This affects us too. We must constantly make decisions about representing books or authors based on whether or not we think we can sell them. While one might argue that the lack of sale is without risk to the agent I would argue that “time is money” and time spent on a failed project is time lost forever.
A Pox on Your Trends!
I can hear the groans you’ve made while reading this. In fact I have about four or five other bullet points that sound increasingly morbid and depressing. As I look at them all together I actually smiled, believe it or not. I could have written many of the same type of things years ago and been just as accurate. I have a presentation on trends I’ve done at conferences for nearly 15 years and the basic material has remained the same. Illustrations have changed, but the more things change it seems the more they stay the same.
If publishing were easy anyone could do it and be successful. That is why it is called “work.” I take these “trends” and have to say, “Okay, glad to know that. So let’s get busy.” Instead of reading doom and gloom and the sky-is-falling I suggest we see the incredible opportunities we have before us. 
It is a Great Time to be a Writer
Our agency has been incredibly busy this year closing on multiple new contracts every week since the first of January (three more just last week). It has been astounding to see how many books are being written by our clients. This is both exciting and encouraging. It is truly a great time to be a writer. There are so many places for your ideas and your words to find an audience. While it is hard, I can’t name a time when it was ever easy. Therefore take the challenge and do the work and enjoy the richness of changing our world word by word.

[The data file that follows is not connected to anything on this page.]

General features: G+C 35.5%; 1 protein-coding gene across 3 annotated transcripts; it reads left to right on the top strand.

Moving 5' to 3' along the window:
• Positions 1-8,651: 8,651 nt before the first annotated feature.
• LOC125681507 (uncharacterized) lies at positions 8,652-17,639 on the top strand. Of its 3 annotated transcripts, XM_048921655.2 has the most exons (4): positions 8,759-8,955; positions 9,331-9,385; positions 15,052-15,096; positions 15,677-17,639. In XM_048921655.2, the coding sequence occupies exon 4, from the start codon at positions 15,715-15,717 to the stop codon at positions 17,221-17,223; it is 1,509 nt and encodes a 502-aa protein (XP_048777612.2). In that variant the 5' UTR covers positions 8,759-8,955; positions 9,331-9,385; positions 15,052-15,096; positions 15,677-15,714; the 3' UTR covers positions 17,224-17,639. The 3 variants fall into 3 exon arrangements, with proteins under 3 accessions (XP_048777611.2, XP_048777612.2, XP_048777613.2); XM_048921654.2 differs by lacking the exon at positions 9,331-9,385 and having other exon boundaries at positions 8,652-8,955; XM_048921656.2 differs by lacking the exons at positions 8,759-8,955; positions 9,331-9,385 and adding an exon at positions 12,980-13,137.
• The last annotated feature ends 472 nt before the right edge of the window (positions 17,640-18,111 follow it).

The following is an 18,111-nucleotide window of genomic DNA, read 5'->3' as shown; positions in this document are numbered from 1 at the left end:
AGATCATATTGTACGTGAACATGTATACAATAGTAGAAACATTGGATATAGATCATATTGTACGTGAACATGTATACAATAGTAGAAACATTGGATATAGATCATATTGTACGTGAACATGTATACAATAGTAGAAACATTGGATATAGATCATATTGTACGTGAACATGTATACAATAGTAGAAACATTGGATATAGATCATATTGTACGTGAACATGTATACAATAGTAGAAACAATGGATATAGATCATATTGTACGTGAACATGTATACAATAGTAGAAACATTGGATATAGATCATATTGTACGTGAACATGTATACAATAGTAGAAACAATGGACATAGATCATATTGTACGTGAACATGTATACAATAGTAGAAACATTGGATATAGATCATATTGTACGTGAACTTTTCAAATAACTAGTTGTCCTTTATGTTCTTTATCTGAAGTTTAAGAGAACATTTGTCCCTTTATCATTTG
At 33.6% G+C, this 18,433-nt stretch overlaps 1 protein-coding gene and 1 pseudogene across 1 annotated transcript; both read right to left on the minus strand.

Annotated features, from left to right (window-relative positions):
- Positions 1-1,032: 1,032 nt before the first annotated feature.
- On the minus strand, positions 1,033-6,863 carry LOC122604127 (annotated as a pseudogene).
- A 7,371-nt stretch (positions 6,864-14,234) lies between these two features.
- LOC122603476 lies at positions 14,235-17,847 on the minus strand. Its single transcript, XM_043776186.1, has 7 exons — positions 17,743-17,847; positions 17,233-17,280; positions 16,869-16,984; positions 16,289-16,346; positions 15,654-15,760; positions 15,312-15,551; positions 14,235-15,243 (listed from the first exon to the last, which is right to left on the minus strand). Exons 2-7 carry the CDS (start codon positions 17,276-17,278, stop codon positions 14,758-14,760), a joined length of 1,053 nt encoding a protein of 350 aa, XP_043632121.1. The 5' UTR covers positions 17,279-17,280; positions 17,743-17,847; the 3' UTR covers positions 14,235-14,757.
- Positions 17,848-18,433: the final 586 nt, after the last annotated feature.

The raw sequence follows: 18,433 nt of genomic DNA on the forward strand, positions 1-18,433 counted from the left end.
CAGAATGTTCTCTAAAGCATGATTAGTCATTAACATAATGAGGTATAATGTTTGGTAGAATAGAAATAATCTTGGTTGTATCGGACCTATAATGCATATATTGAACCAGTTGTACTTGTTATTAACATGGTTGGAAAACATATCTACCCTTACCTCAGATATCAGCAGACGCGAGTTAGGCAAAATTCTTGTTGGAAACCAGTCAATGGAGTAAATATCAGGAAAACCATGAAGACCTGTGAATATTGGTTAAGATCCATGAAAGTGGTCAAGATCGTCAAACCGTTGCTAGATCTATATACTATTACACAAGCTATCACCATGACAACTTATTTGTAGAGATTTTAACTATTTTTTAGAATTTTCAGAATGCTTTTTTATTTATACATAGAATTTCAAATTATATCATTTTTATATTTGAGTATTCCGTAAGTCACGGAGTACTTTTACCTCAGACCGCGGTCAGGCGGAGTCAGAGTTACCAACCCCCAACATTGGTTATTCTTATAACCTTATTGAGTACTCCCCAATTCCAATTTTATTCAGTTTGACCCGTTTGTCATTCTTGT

1. Great post, Steve--but I wish you could elaborate on WHAT the trends are in the CBA right now! However, I know that they change about as soon as you determine what they are. If only someone kept a running list, debut authors could shoot for that.

    Wish we lived in a time when publishers could take risks, but I understand the whole e-phenom., as well as publisher mergers and closure of bookstores. I'm wondering if there's more risk-taking w/in the ABA?

  2. Knowing the trends right now wouldn't help, given that it takes a year or more to get a book written, revised, edited, published and on the shelves.

    What you actually need to know is what will be the trend 18-24 months from now. And if you can predict that, your crystal ball is better than mine.

    You can predict micro-trends (e.g. lots of Christmas books come out in October and November), but big, game-breaker, 'The Shack'-type trends? Generally undpredictable. Steve has a great post on his blog about the biggest books he's turned down, proving even someone with all his experience and knowledge doesn't always get it right.

  3. That's exciting, since I keep predicting a Viking trend--Middle Ages--if the doors would just open. But if you write your passion and you're way ahead of the curve, chances are it might not be your breakout book. This time I'm writing in a more "acceptable" CBA time period.